I Love Melvin was an attempt to recreate the magic of MGM's winning Singin' in the Rain team of Debbie Reynolds and Donald O'Connor who had to be borrowed by MGM from Universal. The pair worked on location in New York City for I Love Melvin.
Born in Texas, and brought to Hollywood's attention in 1948 when she won the Miss Burbank beauty contest, Debbie Reynolds became synonymous with girl next door buoyancy and sweetness in the many film roles she tackled. Like other classic film couples including Douglas Fairbanks and Mary Pickford, Clark Gable and Carole Lombard, Reynolds' marriage to singer Eddie Fisher became another definitive show biz union. But despite being heralded as the "perfect" couple upon their marriage in 1955, their bond ended four years later in a shambles when Fisher left Reynolds for Elizabeth Taylor. Reynolds' popularity only rocketed following news of the affair, as the public saw her in the more sympathetic role of the scorned wife.
Unfortunately, Reynolds continued to be unlucky in love. She later married wealthy shoe manufacturer Harry Karl who, unfortunately, had a gambling problem and frittered away both his and Reynolds' money and homes. Reynolds said that it was Karl's gambling problem and the $10 million debt he left her and her daughter Carrie Fisher that destroyed her more than Elizabeth Taylor's betrayal.
Though Reynolds' film career eventually stalled in the early 1970s, she found a second life in television and on the New York stage where she made her Broadway debut in the 1973 revival of the musical Irene and received rave reviews and a Tony nomination.
The New York Times critic Bosley Crowther praised Reynolds in I Love Melvin, writing, "Even a little of Miss Reynolds is pleasing and refreshing to see, she being a pretty little package of simple girlish talents and graceful form." That being said, Crowther also wished in the same review for "a more substantial script."
Director: Don Weis
Producer: George Wells
Screenplay: George Wells from a story by Laszlo Vadnay
Cinematography: Harold Rosson
Production Design: Cedric Gibbons, Eddie Imazu, Jack Martin Smith
Music: Skip Martin
Cast: Judy LeRoy (Debbie Reynolds), Melvin Hoover (Donald O'Connor), Mergo (Jim Backus), Mom Schneider (Una Merkel), Harry Flack (Richard Anderson), Pop Schneider (Allyn Joslyn), Mr. Henneman (Les Tremayne), Clarabelle (Noreen Corcoran), Studio Guide (Barbara Ruick).
C-77m. Closed Captioning.
by Felicia Feaster
I Love Melvin
Judy! Come on, get up! It's late! JUDY!- Mrs. Schneider
Aw, Mom, Bob Taylor was just saying something important!- Judy
Oh, come on!- Mrs. Schneider
Oh, just five minutes! Maybe I can dream him back!- Judy
Would you like to have dinner with us?- Judy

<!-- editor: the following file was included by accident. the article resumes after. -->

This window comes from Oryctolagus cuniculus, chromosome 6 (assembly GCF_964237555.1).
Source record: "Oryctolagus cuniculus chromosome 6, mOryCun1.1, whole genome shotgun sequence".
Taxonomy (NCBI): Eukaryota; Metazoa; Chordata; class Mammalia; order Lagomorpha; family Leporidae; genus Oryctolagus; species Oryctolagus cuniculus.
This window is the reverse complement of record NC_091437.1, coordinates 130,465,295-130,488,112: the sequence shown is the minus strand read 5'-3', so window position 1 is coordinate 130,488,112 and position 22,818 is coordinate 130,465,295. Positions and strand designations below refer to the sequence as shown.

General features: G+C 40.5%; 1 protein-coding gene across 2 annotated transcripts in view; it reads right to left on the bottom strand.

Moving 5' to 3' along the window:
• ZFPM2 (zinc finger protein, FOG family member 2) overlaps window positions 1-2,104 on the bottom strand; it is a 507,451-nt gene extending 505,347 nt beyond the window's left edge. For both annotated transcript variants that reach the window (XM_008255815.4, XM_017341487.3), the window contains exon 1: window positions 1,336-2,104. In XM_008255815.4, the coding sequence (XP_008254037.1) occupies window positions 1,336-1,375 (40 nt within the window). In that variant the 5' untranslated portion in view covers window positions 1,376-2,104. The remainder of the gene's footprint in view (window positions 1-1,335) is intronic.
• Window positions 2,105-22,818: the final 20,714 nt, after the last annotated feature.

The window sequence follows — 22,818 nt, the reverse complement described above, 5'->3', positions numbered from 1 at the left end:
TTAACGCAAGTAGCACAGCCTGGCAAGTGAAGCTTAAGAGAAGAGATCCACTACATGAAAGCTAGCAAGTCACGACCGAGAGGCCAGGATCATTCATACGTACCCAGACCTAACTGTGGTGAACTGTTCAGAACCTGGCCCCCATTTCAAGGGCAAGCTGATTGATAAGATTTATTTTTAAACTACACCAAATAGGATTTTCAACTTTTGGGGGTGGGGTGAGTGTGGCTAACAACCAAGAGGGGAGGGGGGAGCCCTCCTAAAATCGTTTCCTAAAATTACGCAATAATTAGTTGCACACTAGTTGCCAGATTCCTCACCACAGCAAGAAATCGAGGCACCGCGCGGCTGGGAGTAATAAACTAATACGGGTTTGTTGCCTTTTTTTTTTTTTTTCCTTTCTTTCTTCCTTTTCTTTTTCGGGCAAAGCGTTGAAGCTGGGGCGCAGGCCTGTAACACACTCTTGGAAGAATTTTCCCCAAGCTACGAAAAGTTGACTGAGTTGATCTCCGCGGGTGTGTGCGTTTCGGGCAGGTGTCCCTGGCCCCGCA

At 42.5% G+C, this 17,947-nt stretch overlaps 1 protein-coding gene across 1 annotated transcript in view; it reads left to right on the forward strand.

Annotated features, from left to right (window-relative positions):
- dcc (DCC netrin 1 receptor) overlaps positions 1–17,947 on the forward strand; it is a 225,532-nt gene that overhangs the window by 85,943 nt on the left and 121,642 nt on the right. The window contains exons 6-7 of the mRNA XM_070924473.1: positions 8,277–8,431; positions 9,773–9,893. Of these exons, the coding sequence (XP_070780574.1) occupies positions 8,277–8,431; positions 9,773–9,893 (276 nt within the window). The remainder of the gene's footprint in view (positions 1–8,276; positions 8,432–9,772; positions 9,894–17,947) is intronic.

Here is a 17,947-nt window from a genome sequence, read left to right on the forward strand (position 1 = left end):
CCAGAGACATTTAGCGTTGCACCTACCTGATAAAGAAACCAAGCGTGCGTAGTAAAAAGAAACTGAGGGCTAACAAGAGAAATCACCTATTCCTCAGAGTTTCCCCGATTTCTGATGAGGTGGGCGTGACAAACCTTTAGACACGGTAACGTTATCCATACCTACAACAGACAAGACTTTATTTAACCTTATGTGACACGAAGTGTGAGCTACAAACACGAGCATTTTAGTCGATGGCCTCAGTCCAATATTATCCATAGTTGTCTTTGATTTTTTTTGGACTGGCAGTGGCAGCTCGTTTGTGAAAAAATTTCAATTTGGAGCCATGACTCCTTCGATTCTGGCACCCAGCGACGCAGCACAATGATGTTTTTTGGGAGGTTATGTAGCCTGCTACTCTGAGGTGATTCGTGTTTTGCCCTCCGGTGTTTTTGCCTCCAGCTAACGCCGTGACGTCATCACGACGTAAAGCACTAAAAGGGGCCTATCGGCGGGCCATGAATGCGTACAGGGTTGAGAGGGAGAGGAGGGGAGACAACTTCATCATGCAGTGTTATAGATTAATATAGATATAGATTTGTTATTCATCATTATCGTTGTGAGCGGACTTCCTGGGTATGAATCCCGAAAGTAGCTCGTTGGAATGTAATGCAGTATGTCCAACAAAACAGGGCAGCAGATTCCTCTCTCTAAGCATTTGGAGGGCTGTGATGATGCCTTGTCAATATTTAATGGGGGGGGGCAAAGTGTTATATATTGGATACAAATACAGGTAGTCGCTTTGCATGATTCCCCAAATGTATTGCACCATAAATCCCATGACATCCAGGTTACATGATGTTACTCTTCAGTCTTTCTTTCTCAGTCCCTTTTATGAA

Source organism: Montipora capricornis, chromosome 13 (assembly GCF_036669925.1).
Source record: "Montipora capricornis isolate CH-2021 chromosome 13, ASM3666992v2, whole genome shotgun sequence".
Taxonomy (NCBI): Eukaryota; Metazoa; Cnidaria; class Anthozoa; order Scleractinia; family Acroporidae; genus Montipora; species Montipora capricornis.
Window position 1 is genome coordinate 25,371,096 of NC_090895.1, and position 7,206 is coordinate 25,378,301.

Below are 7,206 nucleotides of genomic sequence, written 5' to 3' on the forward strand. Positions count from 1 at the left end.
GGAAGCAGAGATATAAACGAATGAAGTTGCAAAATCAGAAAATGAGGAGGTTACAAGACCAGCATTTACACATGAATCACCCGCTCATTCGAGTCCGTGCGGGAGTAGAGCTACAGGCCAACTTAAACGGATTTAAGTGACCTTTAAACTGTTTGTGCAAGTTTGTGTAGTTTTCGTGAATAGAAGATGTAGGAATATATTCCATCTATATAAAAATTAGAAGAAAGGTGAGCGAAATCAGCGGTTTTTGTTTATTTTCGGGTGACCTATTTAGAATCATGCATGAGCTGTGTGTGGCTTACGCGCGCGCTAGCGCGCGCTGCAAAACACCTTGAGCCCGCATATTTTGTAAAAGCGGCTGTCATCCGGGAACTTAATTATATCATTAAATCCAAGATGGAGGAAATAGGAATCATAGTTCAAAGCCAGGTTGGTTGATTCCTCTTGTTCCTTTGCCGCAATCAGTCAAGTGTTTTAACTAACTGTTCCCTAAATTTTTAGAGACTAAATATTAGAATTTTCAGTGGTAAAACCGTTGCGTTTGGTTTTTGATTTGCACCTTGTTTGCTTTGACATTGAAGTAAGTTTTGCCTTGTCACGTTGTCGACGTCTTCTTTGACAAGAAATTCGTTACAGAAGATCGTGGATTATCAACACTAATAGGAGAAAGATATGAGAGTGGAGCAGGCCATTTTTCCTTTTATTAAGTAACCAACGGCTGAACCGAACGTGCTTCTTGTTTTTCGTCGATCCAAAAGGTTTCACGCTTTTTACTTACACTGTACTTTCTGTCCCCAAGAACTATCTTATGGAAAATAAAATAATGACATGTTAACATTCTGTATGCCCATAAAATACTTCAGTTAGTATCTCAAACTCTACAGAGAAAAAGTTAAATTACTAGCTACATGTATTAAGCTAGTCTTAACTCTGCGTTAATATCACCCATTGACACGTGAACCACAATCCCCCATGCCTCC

Pop says if the subject comes up, no.- Clarabelle
You know, that fella's got maybe a thousand pictures of you. What's he doing with 'em, papering a wall?- Mr. Schneider
What is it, a timed exposure?- Mr. Schneider
Melvin Hoover, "Look"- Melvin
At what?- Mr. Schneider
According to billing information contained in the file on the film in the MPAA/PCA Collection at the AMPAS Library, Howard Keel was originally signed as the guest star, but was replaced by Robert Taylor. A May 23, 1952 news item in Hollywood Reporter reported that Vera-Ellen would also appear in a guest spot, but she was not in the released film. During the first month of production, Hollywood Reporter production charts listed child actress Donna Corcoran in the cast instead of her sister, Noreen Corcoran, who played "Clarabelle." A May 27, 1952 Hollywood Reporter news item includes Sue Casey, Marietta Elliot, Margaret Hogan, Gretchen Houser, Jetsey Parker, Pat Dean Smith, George Ellsworth, James Elsegood and Ward Ellis in the cast, but their appearance in the final film has not been confirmed. Character actor Richard Collins made his motion picture debut in the film.
Portions of the film were shot on location in New York, at various sites within Central Park, the Empire State Building and the Brooklyn Bridge. The film features two musical dream sequences in which "Judy LeRoy" envisions herself as a famous movie star. In the first dream, Judy performs in a lavish production number and shares a romantic moment with Robert Taylor. In the second dream, Judy dances with six men whose costumes and masks make them resemble M-G-M stars Fred Astaire and Gene Kelly. In the production number from the film's fictional Broadway show, Quarterback Kelly, Judy plays a football and is tossed around by the team members during a game.
Released in United States Spring March 20, 1953
Released in United States Spring March 20, 1953